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June/July 2015 (vol. 12/1)
Stress raises risk of recurrent heart disease
Occupational stress significantly increases the risk of a subsequent coronary heart disease (CHD) event – such as a myocardial infarction or angina – in workers who have already suffered such an event, this systematic review and meta-analysis (of four studies) concludes. Work stress was assessed using validated instruments, based either on the demand–control or effort–reward imbalance (ERI) models. There was a 65% raised risk of recurrent CHD events associated with work stress (hazard ratio (HR) = 1.65; CI 1.23–2.22, p = 0.001). Both high work demand (HR = 1.42; CI 1.02–1.99) and low job control (HR = 1.44; CI 1.04–1.99) contributed to the risk in the demand–control model. For ERI, only low reward (HR 1.77; CI 1.16–2.71) had a significant effect.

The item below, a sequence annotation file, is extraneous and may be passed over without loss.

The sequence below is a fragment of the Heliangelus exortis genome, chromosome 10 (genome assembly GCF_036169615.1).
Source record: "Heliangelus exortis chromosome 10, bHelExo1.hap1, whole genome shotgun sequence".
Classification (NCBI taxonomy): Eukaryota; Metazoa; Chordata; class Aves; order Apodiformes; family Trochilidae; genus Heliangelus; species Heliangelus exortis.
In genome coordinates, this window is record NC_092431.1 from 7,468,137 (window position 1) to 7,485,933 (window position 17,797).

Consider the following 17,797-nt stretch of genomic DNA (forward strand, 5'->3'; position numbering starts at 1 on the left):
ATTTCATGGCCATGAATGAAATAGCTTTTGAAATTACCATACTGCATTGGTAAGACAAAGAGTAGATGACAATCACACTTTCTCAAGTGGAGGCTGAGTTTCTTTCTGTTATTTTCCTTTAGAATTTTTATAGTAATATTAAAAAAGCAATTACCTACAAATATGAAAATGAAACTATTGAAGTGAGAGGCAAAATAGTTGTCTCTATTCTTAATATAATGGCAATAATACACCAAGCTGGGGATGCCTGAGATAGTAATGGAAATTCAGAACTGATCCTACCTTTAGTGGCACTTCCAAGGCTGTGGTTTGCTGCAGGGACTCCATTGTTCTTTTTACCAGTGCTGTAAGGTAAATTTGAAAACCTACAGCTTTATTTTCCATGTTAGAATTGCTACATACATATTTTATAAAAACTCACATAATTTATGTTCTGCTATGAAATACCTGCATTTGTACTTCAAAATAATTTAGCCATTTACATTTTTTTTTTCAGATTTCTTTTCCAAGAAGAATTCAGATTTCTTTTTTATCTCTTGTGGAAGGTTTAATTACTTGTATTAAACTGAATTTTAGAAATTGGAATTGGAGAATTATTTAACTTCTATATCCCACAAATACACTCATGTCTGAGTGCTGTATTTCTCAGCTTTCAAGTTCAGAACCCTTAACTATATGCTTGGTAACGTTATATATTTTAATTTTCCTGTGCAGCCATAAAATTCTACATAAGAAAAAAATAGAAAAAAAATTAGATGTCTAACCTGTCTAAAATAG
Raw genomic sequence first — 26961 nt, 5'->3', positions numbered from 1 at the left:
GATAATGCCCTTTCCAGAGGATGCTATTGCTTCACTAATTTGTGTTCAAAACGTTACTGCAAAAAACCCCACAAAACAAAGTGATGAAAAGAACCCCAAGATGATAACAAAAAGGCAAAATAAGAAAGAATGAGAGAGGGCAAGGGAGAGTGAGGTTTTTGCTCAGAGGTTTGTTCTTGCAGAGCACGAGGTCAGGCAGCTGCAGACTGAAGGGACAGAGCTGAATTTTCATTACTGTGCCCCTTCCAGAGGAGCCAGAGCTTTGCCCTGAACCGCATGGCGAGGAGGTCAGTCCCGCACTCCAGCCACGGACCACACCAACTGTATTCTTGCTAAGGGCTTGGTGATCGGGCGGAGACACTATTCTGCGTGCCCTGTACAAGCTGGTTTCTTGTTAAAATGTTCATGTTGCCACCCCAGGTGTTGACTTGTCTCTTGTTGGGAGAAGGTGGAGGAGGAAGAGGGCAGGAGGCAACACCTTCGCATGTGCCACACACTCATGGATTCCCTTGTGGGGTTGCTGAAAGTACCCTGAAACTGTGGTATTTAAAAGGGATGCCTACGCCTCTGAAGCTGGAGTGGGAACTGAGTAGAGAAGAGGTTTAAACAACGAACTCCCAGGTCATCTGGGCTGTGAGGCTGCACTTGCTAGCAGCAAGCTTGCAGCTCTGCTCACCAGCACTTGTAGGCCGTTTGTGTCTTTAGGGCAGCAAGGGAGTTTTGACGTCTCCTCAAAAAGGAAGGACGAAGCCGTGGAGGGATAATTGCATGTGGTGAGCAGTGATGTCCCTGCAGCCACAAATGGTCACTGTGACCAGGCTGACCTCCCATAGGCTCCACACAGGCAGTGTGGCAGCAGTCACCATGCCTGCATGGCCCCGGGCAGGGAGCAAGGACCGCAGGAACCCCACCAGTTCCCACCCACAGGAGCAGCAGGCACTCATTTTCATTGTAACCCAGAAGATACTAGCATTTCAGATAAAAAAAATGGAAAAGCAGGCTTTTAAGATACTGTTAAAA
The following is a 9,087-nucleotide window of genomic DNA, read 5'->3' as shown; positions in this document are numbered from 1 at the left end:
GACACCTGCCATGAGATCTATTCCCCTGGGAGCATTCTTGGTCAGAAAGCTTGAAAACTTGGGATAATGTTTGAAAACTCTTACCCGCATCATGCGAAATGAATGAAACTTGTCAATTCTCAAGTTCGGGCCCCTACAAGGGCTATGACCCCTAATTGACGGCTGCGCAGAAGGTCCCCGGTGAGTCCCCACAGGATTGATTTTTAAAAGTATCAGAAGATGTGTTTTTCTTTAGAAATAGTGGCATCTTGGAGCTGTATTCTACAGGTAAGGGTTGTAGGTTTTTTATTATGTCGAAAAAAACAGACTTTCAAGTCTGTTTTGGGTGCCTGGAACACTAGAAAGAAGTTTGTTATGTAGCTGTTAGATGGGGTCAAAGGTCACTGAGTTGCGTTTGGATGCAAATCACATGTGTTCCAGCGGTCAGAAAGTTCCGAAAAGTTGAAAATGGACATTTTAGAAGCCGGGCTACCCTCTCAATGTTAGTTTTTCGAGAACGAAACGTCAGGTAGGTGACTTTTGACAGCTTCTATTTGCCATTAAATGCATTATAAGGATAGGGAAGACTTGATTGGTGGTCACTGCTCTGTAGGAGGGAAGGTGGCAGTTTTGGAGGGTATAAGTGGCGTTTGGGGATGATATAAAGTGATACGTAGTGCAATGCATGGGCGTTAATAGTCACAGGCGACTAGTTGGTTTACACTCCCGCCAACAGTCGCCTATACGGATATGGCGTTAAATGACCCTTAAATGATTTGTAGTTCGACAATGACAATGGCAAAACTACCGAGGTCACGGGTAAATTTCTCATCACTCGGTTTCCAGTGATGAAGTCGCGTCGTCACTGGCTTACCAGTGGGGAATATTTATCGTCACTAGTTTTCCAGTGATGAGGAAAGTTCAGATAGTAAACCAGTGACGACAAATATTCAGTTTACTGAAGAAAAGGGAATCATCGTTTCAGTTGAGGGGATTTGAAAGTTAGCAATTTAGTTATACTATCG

- Work stress and the risk of recurrent coronary heart disease events: A systematic review and meta-analysis. International Journal of Occupational Medicine and Environmental Health 2015; 28(1); 8–19. doi: 10.2478/s13382-014-0303-7.
Occupational Health at Work June/July 2015 (vol. 12/1) pp35